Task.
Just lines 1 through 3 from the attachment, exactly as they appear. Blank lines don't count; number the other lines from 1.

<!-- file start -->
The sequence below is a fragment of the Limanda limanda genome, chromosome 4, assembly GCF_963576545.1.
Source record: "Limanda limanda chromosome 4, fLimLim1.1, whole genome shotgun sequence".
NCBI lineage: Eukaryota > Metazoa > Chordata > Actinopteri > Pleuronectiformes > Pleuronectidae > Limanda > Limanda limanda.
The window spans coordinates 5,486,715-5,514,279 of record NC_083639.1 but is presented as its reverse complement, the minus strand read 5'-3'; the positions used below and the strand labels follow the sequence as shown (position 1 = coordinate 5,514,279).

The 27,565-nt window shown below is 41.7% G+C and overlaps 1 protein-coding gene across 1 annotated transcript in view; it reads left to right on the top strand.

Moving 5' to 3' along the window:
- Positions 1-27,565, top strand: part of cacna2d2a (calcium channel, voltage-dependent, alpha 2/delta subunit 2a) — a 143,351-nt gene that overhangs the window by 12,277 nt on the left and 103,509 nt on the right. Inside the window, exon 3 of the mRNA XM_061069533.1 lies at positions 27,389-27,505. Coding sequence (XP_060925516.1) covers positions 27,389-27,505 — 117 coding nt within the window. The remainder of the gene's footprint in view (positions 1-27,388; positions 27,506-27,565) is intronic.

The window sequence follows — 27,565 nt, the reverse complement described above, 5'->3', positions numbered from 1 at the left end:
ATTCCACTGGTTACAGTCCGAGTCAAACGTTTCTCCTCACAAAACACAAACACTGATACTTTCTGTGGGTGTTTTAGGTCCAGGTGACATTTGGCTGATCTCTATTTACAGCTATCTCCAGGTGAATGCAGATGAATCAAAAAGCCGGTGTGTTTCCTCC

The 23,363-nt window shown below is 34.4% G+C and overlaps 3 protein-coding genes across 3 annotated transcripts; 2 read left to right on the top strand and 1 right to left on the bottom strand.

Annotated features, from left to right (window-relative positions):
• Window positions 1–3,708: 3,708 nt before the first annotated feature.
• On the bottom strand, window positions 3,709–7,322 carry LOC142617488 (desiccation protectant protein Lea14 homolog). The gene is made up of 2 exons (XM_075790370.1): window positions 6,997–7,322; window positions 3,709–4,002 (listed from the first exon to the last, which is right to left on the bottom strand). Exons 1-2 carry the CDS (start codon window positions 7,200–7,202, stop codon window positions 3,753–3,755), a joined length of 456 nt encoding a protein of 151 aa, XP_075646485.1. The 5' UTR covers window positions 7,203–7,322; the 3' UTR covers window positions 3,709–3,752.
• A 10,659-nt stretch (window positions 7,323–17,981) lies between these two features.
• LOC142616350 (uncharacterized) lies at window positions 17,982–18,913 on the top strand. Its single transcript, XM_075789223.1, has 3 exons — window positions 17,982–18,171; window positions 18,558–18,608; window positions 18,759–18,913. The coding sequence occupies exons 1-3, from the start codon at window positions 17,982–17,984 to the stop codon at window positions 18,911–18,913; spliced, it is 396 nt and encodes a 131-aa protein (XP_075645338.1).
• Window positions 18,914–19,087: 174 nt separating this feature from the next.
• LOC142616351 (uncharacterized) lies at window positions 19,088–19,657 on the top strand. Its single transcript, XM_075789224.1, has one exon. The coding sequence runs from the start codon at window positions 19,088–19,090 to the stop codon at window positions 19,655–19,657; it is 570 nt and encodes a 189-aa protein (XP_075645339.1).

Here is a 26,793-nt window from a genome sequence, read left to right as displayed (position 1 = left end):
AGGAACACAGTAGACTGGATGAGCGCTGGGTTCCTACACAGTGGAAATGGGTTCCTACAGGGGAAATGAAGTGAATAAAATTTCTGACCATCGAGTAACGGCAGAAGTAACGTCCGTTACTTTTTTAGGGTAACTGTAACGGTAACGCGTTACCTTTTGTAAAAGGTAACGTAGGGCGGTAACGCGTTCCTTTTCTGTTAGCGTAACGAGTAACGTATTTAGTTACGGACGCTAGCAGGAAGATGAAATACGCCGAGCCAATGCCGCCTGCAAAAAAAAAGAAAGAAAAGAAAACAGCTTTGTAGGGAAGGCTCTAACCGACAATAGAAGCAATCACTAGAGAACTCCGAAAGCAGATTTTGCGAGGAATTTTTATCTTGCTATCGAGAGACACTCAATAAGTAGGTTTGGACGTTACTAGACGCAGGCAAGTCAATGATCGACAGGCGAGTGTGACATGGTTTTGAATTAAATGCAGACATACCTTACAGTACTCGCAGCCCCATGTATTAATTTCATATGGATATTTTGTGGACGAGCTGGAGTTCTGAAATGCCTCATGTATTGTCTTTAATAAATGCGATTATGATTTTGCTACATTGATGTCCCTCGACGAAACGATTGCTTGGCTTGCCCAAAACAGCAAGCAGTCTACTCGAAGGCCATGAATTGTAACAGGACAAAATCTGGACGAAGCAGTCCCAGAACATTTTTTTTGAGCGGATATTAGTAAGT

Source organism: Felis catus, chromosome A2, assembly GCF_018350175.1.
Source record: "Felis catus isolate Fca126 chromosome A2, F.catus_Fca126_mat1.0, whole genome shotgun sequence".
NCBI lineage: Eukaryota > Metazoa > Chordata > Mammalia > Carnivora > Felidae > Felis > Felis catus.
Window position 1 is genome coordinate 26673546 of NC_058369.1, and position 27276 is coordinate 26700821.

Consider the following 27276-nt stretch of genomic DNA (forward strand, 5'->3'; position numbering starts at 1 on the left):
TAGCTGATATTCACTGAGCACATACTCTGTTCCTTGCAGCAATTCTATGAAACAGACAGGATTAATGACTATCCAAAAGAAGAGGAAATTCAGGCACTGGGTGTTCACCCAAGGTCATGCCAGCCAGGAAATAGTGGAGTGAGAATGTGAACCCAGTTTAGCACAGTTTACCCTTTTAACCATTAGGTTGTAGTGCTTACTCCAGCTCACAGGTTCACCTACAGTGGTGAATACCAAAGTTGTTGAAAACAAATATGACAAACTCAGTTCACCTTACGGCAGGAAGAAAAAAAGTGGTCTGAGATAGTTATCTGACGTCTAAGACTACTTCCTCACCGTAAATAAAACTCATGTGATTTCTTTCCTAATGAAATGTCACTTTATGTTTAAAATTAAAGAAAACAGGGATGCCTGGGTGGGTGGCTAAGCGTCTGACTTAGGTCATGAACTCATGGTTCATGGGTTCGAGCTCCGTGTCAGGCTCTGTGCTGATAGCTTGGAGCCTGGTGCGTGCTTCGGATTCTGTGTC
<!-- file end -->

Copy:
The sequence below is a fragment of the Limanda limanda genome, chromosome 4, assembly GCF_963576545.1.
Source record: "Limanda limanda chromosome 4, fLimLim1.1, whole genome shotgun sequence".
NCBI lineage: Eukaryota > Metazoa > Chordata > Actinopteri > Pleuronectiformes > Pleuronectidae > Limanda > Limanda limanda.